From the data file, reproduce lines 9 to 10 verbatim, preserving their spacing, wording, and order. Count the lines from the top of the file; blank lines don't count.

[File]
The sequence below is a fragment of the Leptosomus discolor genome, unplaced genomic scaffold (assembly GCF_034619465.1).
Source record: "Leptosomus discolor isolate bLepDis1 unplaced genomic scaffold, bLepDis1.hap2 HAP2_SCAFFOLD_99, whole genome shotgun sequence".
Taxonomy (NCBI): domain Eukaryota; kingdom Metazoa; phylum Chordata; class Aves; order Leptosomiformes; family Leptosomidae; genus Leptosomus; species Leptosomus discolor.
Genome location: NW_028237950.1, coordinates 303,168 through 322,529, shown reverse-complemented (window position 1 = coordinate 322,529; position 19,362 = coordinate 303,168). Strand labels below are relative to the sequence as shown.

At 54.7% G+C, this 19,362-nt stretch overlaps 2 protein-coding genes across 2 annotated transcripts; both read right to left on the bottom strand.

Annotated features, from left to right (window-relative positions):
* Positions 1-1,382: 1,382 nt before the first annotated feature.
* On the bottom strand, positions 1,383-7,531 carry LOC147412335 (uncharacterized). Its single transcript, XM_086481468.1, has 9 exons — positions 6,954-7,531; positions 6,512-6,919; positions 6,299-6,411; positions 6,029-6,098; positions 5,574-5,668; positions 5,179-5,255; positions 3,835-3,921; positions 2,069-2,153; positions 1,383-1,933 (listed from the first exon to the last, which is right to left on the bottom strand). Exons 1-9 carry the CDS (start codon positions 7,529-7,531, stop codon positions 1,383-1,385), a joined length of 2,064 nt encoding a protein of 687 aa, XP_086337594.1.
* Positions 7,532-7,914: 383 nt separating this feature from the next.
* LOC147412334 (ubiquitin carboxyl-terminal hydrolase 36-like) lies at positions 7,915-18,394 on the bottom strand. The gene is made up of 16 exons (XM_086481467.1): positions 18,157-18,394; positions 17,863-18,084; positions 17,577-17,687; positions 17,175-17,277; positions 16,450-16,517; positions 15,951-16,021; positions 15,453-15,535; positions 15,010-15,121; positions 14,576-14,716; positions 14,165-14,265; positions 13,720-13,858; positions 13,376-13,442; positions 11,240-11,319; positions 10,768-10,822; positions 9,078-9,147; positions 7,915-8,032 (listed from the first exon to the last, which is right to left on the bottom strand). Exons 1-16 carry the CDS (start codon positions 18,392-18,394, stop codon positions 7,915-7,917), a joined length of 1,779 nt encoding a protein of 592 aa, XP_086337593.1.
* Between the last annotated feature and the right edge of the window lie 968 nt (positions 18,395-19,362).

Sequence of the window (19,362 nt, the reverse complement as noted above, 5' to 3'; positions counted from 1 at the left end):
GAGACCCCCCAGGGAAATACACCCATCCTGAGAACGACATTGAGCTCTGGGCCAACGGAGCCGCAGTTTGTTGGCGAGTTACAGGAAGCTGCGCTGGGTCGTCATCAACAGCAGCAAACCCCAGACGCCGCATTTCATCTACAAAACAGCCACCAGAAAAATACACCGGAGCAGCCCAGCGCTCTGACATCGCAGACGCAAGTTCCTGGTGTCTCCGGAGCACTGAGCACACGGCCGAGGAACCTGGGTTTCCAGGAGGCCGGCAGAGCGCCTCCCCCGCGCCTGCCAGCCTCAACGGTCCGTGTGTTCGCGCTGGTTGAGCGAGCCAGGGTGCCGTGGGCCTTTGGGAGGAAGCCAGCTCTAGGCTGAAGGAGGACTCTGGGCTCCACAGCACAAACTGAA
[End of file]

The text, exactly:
* Positions 7,532-7,914: 383 nt separating this feature from the next.
* LOC147412334 (ubiquitin carboxyl-terminal hydrolase 36-like) lies at positions 7,915-18,394 on the bottom strand. The gene is made up of 16 exons (XM_086481467.1): positions 18,157-18,394; positions 17,863-18,084; positions 17,577-17,687; positions 17,175-17,277; positions 16,450-16,517; positions 15,951-16,021; positions 15,453-15,535; positions 15,010-15,121; positions 14,576-14,716; positions 14,165-14,265; positions 13,720-13,858; positions 13,376-13,442; positions 11,240-11,319; positions 10,768-10,822; positions 9,078-9,147; positions 7,915-8,032 (listed from the first exon to the last, which is right to left on the bottom strand). Exons 1-16 carry the CDS (start codon positions 18,392-18,394, stop codon positions 7,915-7,917), a joined length of 1,779 nt encoding a protein of 592 aa, XP_086337593.1.